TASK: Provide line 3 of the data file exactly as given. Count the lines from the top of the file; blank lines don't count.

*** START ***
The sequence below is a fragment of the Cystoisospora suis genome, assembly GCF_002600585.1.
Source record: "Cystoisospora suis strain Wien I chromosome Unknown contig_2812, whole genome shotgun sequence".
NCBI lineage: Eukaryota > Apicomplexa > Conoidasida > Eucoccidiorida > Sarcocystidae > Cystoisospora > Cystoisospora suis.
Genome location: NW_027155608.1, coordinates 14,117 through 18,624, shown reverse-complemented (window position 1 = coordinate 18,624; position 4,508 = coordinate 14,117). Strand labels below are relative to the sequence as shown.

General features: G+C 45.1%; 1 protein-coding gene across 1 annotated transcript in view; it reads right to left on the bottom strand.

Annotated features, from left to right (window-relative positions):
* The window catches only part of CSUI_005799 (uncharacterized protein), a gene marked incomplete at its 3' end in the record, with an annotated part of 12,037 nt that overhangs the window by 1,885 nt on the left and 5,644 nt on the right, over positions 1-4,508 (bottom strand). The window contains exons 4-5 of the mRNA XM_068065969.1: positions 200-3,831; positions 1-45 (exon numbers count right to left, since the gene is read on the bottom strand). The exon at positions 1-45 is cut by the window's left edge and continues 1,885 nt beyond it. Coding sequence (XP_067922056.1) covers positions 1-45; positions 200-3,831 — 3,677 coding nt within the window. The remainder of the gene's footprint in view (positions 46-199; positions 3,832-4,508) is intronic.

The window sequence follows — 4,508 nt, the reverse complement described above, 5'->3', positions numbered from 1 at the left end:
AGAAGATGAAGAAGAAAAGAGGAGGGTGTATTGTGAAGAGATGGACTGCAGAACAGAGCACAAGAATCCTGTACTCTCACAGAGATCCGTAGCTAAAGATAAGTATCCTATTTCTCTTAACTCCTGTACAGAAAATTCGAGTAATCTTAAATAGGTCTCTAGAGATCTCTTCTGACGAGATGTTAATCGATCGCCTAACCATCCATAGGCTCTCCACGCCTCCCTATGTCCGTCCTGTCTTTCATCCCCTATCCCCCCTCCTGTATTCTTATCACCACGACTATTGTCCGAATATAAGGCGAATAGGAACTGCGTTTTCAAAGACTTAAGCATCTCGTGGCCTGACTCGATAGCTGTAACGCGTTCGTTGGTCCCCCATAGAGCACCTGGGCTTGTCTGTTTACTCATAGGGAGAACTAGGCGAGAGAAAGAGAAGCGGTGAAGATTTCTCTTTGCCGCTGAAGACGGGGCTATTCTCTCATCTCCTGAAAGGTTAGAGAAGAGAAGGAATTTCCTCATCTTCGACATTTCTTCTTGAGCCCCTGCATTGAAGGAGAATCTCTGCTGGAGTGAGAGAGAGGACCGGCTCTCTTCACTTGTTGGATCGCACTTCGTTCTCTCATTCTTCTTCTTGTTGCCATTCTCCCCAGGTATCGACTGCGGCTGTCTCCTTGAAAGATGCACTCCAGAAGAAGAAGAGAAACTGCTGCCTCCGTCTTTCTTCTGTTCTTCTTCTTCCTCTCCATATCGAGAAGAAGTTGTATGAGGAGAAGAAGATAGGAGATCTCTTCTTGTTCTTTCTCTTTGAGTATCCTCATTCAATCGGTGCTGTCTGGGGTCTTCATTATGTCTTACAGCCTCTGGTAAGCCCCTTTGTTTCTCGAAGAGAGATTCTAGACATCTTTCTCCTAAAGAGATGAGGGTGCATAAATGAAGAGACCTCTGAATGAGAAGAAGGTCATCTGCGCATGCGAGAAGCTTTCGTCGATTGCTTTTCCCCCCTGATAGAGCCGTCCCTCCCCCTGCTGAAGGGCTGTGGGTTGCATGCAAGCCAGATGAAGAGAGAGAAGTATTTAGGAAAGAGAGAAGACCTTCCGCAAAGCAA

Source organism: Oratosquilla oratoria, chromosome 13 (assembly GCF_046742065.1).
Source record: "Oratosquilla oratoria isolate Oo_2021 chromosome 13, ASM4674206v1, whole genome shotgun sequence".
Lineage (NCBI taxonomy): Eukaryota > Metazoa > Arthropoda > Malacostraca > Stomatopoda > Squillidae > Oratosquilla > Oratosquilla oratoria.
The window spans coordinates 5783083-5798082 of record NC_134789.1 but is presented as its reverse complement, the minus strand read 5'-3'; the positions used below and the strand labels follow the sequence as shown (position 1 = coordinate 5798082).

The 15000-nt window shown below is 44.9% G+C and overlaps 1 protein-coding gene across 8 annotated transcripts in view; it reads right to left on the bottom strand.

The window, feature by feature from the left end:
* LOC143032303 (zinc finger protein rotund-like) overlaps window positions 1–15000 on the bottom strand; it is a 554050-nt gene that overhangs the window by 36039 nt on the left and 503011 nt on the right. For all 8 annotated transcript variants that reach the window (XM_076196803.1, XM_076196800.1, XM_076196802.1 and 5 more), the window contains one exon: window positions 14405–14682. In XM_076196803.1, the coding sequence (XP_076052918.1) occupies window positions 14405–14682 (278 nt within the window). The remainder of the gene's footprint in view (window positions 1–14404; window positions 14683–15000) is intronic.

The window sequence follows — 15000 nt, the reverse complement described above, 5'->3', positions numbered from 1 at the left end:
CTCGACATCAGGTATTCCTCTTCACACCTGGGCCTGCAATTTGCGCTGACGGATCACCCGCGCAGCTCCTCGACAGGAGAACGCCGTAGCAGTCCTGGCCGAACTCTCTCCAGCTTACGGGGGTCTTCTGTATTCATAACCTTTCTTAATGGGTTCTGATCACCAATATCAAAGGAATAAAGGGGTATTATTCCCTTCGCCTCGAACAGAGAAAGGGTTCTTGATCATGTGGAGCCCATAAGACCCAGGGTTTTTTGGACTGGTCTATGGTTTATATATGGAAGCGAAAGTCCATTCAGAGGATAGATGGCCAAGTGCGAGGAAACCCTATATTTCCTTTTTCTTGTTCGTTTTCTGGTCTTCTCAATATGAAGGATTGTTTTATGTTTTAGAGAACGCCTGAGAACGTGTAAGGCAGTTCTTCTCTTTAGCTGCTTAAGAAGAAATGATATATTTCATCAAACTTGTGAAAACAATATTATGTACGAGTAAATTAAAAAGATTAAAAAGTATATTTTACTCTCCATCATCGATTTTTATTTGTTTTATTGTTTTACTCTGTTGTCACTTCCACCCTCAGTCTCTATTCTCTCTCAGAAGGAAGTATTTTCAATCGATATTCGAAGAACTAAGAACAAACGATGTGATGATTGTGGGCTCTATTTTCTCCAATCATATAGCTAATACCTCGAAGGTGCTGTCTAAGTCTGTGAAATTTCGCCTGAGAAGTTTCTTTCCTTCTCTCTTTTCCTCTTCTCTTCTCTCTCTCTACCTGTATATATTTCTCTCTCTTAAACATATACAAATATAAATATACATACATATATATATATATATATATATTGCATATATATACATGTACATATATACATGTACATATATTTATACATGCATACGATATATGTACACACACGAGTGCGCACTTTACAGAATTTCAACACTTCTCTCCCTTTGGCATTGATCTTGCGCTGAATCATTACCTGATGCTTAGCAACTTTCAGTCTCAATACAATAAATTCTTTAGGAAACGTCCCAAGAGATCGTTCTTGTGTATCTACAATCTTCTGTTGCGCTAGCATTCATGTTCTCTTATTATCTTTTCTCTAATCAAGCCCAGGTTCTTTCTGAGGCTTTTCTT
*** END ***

NCBI lineage: Eukaryota > Apicomplexa > Conoidasida > Eucoccidiorida > Sarcocystidae > Cystoisospora > Cystoisospora suis.